Read AnOther’s interview with Mitch Epstein here.
Anthology by Vivian Maier
For some 40 years, Vivian Maier worked as a nanny between Chicago and New York, privately amassing an enormous body of street photographs that remained hidden from the world until her death in 2009. Having only come to public attention following the spectacular recovery of her negatives in a Chicago storage unit, the full extent of Maier’s genius was always likely to be partially obscured by her scarcely believable life story. In the first UK exhibition of her work held earlier this year at MK Gallery however, Maier’s supreme talent took centre stage. With over 140 black and white photographs, the exhibition saw Maier recognised as a true great within the canon of 20th-century American photography.
Read AnOther’s feature on the exhibition here.
American Black Beauty Vol. 1 by Micaiah Carter
For his first solo show, Brooklyn-based Micaiah Carter delved into his personal history for an affirming celebration of Black identity in America. Combining his work in fashion editorial with family archives and new photographs made specifically for the show, this was a chance to rewrite mainstream narratives around Black representation while providing a visual legacy for future generations. These ambitions align with Carter’s wider aim of driving Black visibility in visual arts. In 2020 he founded See in Black, a coalition of photographers committed to strengthening Black participation in photography.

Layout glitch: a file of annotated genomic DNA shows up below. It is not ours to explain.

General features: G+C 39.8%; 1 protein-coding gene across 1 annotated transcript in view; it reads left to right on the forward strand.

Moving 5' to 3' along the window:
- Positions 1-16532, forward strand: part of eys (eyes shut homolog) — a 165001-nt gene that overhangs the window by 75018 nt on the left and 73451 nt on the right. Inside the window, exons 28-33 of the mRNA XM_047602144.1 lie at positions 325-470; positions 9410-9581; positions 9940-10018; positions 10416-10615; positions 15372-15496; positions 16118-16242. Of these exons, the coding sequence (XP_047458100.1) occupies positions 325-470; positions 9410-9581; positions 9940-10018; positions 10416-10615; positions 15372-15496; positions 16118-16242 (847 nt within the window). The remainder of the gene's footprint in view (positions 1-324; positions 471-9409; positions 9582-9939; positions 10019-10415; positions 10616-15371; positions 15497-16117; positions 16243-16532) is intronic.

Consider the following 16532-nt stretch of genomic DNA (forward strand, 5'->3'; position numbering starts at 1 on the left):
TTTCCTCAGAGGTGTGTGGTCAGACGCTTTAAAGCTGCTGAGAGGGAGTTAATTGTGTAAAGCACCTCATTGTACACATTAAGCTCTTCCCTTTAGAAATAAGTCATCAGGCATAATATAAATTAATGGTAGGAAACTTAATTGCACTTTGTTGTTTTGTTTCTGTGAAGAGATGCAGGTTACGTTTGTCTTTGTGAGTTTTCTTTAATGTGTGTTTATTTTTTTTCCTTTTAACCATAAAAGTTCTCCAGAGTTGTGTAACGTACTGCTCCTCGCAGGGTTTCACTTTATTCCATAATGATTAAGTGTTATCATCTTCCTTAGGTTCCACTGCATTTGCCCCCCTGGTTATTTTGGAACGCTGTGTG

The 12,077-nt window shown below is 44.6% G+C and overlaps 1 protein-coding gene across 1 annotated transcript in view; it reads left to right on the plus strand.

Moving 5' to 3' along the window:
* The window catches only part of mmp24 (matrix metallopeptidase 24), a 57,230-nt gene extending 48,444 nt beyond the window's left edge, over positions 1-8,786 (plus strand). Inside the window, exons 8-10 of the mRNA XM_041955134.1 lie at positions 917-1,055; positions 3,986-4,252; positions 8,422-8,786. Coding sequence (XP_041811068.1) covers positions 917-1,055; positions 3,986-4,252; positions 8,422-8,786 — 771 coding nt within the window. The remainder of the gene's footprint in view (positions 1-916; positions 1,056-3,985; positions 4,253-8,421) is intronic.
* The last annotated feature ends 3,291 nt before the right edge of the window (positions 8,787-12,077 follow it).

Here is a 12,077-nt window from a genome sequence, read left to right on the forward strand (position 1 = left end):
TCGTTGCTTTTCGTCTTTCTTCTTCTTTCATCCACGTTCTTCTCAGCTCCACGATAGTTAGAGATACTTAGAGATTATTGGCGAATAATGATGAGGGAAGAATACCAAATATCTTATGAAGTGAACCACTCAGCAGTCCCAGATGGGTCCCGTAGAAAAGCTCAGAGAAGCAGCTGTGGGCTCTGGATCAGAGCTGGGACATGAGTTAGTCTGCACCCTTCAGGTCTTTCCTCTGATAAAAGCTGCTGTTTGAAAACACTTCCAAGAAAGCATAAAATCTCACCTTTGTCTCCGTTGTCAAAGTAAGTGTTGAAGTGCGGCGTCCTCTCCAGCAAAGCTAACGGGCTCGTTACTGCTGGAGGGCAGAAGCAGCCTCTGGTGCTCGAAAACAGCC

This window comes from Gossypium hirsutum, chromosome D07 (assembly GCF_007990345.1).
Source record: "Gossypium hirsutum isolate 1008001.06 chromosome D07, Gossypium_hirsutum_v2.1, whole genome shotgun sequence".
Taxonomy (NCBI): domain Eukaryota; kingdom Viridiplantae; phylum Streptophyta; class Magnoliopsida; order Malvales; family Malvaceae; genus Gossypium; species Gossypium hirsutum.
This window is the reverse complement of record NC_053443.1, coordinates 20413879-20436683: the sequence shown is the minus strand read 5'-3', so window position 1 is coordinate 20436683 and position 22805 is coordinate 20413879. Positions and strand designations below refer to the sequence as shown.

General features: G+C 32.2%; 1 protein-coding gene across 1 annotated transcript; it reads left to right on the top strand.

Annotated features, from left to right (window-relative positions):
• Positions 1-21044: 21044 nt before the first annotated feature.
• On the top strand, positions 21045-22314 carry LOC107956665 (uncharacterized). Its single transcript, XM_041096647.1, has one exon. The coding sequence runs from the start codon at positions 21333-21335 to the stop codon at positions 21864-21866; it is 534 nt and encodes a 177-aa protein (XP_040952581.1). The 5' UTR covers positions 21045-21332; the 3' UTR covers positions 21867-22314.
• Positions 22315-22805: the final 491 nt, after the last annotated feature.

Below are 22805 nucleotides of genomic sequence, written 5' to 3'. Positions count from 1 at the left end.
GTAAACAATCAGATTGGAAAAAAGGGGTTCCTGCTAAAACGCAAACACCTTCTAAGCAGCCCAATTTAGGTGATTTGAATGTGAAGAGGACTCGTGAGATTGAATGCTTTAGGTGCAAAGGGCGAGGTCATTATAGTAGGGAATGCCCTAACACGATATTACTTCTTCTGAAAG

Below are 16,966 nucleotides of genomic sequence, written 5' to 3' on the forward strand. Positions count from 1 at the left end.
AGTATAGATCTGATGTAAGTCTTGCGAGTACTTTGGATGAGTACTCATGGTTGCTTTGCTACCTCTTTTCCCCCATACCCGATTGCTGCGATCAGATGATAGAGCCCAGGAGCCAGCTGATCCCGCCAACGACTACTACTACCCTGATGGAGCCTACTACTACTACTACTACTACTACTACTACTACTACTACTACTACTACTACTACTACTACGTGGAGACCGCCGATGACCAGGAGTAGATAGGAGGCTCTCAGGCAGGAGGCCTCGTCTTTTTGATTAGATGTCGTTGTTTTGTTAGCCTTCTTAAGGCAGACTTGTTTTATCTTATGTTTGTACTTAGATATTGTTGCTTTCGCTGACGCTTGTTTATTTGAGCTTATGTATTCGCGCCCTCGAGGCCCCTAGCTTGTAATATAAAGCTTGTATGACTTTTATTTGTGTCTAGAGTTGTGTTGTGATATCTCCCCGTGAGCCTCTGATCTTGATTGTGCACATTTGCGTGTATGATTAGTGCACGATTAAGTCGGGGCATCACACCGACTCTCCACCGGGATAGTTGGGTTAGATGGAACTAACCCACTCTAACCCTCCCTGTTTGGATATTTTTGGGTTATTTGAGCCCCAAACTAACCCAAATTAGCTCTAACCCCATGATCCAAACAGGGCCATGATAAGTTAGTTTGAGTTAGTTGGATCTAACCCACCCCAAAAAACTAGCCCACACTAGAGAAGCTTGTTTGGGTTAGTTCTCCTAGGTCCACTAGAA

Read AnOther’s interview with Micaiah Carter here.
The Office by Steven Ahlgren
Few will have mourned the loss of office life during lockdown, and yet, Steven Ahlgren’s wonderfully observed book will have plenty questioning whether it wasn’t all bad after all. Inspired by frequent visits to Edward Hopper’s Office at Night (1940) painting at the Walker Art Center while working in a nearby bank, Ahlgren spent much of the 1990s and 2000s trying to capture the same evocative ambiguity in offices across the country. From insurance companies to law firms and accountants, Ahlgren takes the most mundane places and finds beauty in the little moments.
Read AnOther’s interview with Steven Ahlgren here.